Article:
Adonis Diaries

Posts Tagged ‘Protestantism

Islam is one of the “heretic” Christian-Jewish sects,(Feb. 23, 2010)

A challenge to all theologians and social scientists

Before Emperor Constantine, who established Constantinople as Capital for the Roman Empire in the Orient (called Byzantium Empire) around 315 AC, there were hundreds of Christian sects in the Middle East.  Each sect had its dogma and its Bible (there were hundreds of versions).

The belief systems of these Christian sects differed greatly in the divinity of Jesus, the resurrection, the Holy Spirit, the status of the Virgin Mary (many would not even mention her name since women were considered impure), the status of Judas Iscariot, the rites, the language, the daily rituals, the status of the Old Testament, the communion of the flesh, the age to baptizing new converts, and to which race to focus on.

Many sects obeyed the laws of the Old Testaments in their integrity and many refused to adopt the Old Testament as part of their belief systems.

The Council of Nicaea (on the shore of Turkey) in 325 made things even worse: Constantine wanted to unify all the Christian sects into a religion of the Empire.  The notion of three Gods into one (Father, son, and Holy Ghost) were forced upon the sects as well as the Sanctity of Mary and many abstract concepts wrapped into the Credo.

Any sect that refused the unified Orthodox dogma, of the Emperor in power  at the time, was labeled “heretic” and was persecuted.  It turned out that, for over 70 years, successive Emperors were in favor of one or another “heretic” belief system, and a few emperor reverted to paganism.

Around the year 400, another Emperor reverted to the Orthodox dogma and the persecutions resumed and even intensified.  The heretic sects fled to beyond the Euphrates River under the dominion of Persia Empire and spread to the Arabic Peninsula and reached India and China.

Prophet Mohammad was from a clan that believed in one of these Christian-Jewish heretic sects that were established in Mecca; the father of Mohammad was a convert and his uncle was the Patriarch of the Christian sect.

In the year 1000, another schism took place between the Bishop of Rome (Catholic) and the Bishop of Constantinople (Orthodox) and another wave of persecution of heretic sects got under way.

The various Protestant “heretic” sects in the 16th century are but the latest in the variety of Christian sects and offshoot of ancient heretic Christian sects.

All that Prophet Muhammad did was to drop the abstract notions in the Orthodox dogma and to adopt the common denominator belief system of the various heretic Christian-Jewish sects in the Arabic Peninsula, Syria, and Iraq.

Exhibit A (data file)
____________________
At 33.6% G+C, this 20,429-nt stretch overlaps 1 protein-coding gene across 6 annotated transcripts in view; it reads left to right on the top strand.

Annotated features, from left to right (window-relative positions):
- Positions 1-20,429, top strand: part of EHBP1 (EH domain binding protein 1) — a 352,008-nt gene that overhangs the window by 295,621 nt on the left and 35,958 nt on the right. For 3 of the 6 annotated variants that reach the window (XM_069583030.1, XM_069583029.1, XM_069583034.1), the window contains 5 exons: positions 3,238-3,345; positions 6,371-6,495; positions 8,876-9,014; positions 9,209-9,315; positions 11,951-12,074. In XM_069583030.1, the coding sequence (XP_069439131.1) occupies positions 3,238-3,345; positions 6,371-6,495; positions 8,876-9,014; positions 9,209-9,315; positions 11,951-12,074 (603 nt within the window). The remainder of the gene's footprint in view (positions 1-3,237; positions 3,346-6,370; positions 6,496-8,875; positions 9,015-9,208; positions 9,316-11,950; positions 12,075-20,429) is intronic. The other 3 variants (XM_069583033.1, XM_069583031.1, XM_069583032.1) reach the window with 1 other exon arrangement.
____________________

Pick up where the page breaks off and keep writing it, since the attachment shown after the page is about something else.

Thus, Islam combined the Old Testament integrally and the version of New Testament read by the Jewish-Christians sect, the Ebionites, of Mohammad’s tribe in the Mecca: the Patriarch of this sect was one of Muhammad’s uncles.

The Ebionites sect was fundamentally a Jewish sect that attached the teachings of Jesus (another Prophet) to the Old Testament.  This sect considered St.Paul as a heretic because he opened the religion to the “gentiles”.

Historical facts prove that the early Christians, and particularly the illiterate disciples lead by Jack, the eldest brother of Jesus, who conglomerated in Jerusalem were very conservative Essenism Jews:  Jesus was their Rabbi and they tried to follow his message.

When Peter finally marched out of Jerusalem it was to follow on the trail of Paul in order to dismantling Paul’s Christian communities and converting them to the Jewish laws.  Paul had to tone down his discourse and adopt a few Jewish social laws in order to counter the vehement practical attacks of the “Jerusalem sect of Christians“.

Islam became the unified Christian-Jewish heretic sect opposing the Orthodox Christian Church in Constantinople.  It is no surprise that the heretic Christians in Syria, Iraq, Egypt, and Palestine rallied and supported Islamic troops  against Byzantium and Persia.

After Constantinople fell in around 1450 to the Ottoman Empire, many of the non-Moslem Christian sects united politically to the Catholic Church in Rome, even though their dogma did not mesh nicely with the Catholic Credo.

Islam means submission (to God, the one and only).  I submit a challenge to all theologians, religious researchers, and philosophers of all religious denominations (monolithic or not).

My hypothesis is: The religious message of the Prophet Muhammad, during the first 13 years of proselytizing in Mecca, is identical to one of the Christian-Jewish sects. Let me suggest the following procedure or protocol: